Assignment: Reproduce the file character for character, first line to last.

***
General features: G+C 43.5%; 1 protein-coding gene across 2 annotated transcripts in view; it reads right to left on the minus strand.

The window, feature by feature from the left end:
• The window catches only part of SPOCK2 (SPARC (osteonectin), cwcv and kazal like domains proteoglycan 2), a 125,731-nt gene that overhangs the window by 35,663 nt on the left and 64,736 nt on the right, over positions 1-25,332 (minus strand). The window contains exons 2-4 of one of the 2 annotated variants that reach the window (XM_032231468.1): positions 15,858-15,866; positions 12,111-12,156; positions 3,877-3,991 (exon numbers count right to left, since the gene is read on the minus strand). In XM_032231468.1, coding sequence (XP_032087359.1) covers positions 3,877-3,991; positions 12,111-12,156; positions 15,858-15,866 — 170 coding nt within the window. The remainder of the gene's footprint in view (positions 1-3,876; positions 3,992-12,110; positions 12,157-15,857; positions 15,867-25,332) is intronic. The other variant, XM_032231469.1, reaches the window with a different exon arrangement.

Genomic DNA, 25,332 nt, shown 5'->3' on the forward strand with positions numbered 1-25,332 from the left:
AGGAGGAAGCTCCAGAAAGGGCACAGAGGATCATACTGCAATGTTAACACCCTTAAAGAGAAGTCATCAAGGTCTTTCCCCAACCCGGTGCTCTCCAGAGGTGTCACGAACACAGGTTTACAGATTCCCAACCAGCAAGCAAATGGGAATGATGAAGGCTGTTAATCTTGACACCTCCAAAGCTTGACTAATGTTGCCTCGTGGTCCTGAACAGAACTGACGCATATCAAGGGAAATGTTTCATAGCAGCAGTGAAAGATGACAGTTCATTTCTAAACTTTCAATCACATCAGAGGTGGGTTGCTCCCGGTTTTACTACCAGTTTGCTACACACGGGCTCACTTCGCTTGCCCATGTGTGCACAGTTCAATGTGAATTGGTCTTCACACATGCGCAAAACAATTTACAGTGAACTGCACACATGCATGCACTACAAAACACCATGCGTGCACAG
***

General features: G+C 43.5%; 1 protein-coding gene across 2 annotated transcripts in view; it reads right to left on the minus strand.

The window, feature by feature from the left end:
• The window catches only part of SPOCK2 (SPARC (osteonectin), cwcv and kazal like domains proteoglycan 2), a 125,731-nt gene that overhangs the window by 35,663 nt on the left and 64,736 nt on the right, over positions 1-25,332 (minus strand). The window contains exons 2-4 of one of the 2 annotated variants that reach the window (XM_032231468.1): positions 15,858-15,866; positions 12,111-12,156; positions 3,877-3,991 (exon numbers count right to left, since the gene is read on the minus strand). In XM_032231468.1, coding sequence (XP_032087359.1) covers positions 3,877-3,991; positions 12,111-12,156; positions 15,858-15,866 — 170 coding nt within the window. The remainder of the gene's footprint in view (positions 1-3,876; positions 3,992-12,110; positions 12,157-15,857; positions 15,867-25,332) is intronic. The other variant, XM_032231469.1, reaches the window with a different exon arrangement.

Genomic DNA, 25,332 nt, shown 5'->3' on the forward strand with positions numbered 1-25,332 from the left:
AGGAGGAAGCTCCAGAAAGGGCACAGAGGATCATACTGCAATGTTAACACCCTTAAAGAGAAGTCATCAAGGTCTTTCCCCAACCCGGTGCTCTCCAGAGGTGTCACGAACACAGGTTTACAGATTCCCAACCAGCAAGCAAATGGGAATGATGAAGGCTGTTAATCTTGACACCTCCAAAGCTTGACTAATGTTGCCTCGTGGTCCTGAACAGAACTGACGCATATCAAGGGAAATGTTTCATAGCAGCAGTGAAAGATGACAGTTCATTTCTAAACTTTCAATCACATCAGAGGTGGGTTGCTCCCGGTTTTACTACCAGTTTGCTACACACGGGCTCACTTCGCTTGCCCATGTGTGCACAGTTCAATGTGAATTGGTCTTCACACATGCGCAAAACAATTTACAGTGAACTGCACACATGCATGCACTACAAAACACCATGCGTGCACAG